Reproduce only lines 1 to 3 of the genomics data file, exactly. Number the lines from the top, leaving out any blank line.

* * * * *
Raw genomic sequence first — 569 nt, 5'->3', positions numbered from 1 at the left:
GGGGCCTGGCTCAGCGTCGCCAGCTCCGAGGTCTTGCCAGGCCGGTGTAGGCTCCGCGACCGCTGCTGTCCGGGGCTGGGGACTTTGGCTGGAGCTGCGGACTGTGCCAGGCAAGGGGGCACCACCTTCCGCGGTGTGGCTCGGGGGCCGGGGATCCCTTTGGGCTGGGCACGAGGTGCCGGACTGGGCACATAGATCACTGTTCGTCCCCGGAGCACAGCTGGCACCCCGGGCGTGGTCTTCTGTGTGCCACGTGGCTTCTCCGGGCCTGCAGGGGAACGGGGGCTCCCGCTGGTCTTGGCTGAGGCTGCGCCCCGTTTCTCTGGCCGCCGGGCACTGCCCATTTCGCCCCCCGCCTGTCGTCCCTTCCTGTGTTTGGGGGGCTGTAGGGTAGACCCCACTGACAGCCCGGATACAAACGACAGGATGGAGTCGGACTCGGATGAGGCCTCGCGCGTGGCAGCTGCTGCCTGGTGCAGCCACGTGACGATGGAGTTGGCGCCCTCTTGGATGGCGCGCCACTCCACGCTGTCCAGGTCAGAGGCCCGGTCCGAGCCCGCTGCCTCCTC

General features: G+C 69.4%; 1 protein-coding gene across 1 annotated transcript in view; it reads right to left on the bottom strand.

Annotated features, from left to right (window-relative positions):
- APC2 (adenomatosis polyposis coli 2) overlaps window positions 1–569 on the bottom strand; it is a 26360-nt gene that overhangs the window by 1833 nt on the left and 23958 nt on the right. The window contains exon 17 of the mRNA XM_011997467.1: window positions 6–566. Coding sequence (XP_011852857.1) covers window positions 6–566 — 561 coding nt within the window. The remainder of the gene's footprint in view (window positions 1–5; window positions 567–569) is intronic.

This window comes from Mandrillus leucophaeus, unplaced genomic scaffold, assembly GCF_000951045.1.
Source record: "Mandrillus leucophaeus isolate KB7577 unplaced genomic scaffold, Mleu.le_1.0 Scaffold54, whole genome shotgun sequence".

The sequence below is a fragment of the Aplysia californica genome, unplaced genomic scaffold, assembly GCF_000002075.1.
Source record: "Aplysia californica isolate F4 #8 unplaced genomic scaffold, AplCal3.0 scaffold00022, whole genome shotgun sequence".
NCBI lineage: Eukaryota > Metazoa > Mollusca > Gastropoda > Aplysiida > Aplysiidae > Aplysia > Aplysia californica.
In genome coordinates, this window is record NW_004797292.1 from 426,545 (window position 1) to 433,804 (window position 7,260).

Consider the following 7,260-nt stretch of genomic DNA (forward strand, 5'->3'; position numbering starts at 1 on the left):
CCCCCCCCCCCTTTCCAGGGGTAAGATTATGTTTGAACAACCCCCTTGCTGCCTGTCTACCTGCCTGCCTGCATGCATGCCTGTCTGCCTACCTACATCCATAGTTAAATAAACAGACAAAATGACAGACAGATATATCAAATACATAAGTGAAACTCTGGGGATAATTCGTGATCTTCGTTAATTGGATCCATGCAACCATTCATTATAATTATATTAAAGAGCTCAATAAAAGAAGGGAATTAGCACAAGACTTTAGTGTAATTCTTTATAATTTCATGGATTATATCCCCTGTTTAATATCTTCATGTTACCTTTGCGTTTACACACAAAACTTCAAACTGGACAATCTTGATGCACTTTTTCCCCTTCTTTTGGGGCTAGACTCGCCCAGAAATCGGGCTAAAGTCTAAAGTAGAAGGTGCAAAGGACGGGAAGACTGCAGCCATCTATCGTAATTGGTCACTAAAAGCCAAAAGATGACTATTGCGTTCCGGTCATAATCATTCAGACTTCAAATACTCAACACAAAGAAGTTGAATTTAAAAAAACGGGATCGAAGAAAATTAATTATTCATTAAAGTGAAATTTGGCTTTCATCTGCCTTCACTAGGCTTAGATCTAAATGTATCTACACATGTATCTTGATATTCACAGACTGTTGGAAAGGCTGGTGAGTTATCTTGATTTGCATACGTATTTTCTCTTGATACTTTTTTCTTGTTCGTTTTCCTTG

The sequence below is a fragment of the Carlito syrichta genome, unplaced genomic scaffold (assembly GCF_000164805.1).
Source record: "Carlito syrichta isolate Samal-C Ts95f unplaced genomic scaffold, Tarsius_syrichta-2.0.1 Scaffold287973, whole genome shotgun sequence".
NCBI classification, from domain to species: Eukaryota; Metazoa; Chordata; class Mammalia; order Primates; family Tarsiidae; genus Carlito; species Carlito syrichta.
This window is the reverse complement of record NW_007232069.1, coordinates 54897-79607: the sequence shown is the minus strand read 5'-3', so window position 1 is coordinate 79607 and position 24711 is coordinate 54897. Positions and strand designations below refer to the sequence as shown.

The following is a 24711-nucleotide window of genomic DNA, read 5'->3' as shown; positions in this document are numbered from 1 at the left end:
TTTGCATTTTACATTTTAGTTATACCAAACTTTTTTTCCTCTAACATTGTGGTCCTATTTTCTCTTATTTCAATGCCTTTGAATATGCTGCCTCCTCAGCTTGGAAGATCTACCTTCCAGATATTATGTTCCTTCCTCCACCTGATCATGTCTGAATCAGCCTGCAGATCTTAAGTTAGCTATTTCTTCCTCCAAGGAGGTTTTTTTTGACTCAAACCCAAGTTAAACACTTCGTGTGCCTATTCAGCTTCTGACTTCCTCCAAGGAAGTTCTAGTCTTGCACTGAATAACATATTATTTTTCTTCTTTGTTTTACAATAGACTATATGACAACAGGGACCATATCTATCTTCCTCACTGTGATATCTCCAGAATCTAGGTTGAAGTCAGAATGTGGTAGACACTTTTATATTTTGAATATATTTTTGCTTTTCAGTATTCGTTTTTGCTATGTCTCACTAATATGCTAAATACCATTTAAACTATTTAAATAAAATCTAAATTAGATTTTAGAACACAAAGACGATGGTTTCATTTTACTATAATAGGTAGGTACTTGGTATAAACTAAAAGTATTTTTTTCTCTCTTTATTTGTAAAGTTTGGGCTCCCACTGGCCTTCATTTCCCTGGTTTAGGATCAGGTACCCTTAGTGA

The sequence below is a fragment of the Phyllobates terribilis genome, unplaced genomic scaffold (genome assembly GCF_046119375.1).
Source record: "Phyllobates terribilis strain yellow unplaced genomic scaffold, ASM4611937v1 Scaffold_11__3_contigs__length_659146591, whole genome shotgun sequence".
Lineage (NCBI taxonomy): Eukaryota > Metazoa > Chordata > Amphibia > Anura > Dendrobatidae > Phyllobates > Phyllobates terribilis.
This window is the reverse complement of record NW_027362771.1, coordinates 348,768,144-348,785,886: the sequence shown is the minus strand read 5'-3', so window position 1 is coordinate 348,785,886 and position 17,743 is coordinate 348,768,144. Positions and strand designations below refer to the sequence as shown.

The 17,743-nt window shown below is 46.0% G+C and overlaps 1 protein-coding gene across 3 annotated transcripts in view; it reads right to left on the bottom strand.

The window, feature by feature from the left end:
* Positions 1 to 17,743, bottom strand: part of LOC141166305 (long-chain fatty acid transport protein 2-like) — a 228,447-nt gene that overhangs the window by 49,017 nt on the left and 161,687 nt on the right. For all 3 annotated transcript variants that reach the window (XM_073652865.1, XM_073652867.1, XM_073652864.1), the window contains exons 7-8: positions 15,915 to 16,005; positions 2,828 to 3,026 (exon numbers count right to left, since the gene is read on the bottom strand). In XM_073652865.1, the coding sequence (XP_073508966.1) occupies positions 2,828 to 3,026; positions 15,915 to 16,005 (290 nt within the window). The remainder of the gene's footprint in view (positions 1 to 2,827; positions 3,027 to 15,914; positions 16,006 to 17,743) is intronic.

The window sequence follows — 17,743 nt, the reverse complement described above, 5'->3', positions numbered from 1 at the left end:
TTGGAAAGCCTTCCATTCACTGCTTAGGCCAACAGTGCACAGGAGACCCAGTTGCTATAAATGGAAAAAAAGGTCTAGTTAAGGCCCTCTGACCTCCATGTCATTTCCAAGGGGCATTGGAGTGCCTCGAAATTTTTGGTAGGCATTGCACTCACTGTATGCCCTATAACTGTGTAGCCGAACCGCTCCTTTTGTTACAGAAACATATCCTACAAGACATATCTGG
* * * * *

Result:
Raw genomic sequence first — 569 nt, 5'->3', positions numbered from 1 at the left:
GGGGCCTGGCTCAGCGTCGCCAGCTCCGAGGTCTTGCCAGGCCGGTGTAGGCTCCGCGACCGCTGCTGTCCGGGGCTGGGGACTTTGGCTGGAGCTGCGGACTGTGCCAGGCAAGGGGGCACCACCTTCCGCGGTGTGGCTCGGGGGCCGGGGATCCCTTTGGGCTGGGCACGAGGTGCCGGACTGGGCACATAGATCACTGTTCGTCCCCGGAGCACAGCTGGCACCCCGGGCGTGGTCTTCTGTGTGCCACGTGGCTTCTCCGGGCCTGCAGGGGAACGGGGGCTCCCGCTGGTCTTGGCTGAGGCTGCGCCCCGTTTCTCTGGCCGCCGGGCACTGCCCATTTCGCCCCCCGCCTGTCGTCCCTTCCTGTGTTTGGGGGGCTGTAGGGTAGACCCCACTGACAGCCCGGATACAAACGACAGGATGGAGTCGGACTCGGATGAGGCCTCGCGCGTGGCAGCTGCTGCCTGGTGCAGCCACGTGACGATGGAGTTGGCGCCCTCTTGGATGGCGCGCCACTCCACGCTGTCCAGGTCAGAGGCCCGGTCCGAGCCCGCTGCCTCCTC

General features: G+C 69.4%; 1 protein-coding gene across 1 annotated transcript in view; it reads right to left on the bottom strand.